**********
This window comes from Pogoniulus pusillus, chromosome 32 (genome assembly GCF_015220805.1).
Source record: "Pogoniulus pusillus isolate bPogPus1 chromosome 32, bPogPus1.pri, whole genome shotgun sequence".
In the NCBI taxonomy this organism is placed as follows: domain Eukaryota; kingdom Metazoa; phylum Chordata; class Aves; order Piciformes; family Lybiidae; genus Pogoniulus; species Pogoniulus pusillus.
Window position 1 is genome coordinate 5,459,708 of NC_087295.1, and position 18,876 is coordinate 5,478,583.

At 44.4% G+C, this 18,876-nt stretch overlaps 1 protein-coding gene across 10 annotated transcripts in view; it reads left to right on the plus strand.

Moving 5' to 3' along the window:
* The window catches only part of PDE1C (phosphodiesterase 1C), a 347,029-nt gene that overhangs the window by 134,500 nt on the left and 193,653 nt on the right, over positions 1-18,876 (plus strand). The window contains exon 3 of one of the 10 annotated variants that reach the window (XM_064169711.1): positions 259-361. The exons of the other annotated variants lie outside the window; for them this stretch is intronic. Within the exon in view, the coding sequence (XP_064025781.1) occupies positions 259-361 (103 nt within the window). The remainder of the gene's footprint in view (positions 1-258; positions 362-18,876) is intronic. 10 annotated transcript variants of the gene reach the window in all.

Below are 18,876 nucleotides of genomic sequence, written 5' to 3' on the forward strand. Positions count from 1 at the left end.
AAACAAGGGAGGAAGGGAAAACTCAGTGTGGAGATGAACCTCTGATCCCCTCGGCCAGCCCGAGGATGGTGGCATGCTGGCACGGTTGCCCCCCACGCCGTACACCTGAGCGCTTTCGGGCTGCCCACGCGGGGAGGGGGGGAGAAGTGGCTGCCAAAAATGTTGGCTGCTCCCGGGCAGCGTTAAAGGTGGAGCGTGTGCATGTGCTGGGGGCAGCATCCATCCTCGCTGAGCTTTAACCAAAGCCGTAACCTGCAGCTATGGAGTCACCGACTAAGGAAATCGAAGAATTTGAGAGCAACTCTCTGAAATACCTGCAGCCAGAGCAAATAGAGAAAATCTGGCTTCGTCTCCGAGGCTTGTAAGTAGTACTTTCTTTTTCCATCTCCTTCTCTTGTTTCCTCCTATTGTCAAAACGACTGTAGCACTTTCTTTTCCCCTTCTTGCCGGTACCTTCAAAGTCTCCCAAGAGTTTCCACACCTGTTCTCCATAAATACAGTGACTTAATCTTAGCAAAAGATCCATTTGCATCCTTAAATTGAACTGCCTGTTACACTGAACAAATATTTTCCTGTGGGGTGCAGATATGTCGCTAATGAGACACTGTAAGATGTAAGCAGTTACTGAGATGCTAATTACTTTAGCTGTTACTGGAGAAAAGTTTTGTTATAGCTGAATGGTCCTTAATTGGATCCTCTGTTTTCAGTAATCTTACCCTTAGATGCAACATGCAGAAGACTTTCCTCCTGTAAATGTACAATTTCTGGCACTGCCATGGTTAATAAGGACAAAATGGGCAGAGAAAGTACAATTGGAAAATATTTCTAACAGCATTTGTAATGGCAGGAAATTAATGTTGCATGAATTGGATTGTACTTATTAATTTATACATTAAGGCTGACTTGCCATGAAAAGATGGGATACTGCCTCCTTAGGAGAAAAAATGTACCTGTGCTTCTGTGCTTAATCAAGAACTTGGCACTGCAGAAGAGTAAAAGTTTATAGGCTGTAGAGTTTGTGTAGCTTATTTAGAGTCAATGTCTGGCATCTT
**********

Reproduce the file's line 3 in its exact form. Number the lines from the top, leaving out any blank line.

In the NCBI taxonomy this organism is placed as follows: domain Eukaryota; kingdom Metazoa; phylum Chordata; class Aves; order Piciformes; family Lybiidae; genus Pogoniulus; species Pogoniulus pusillus.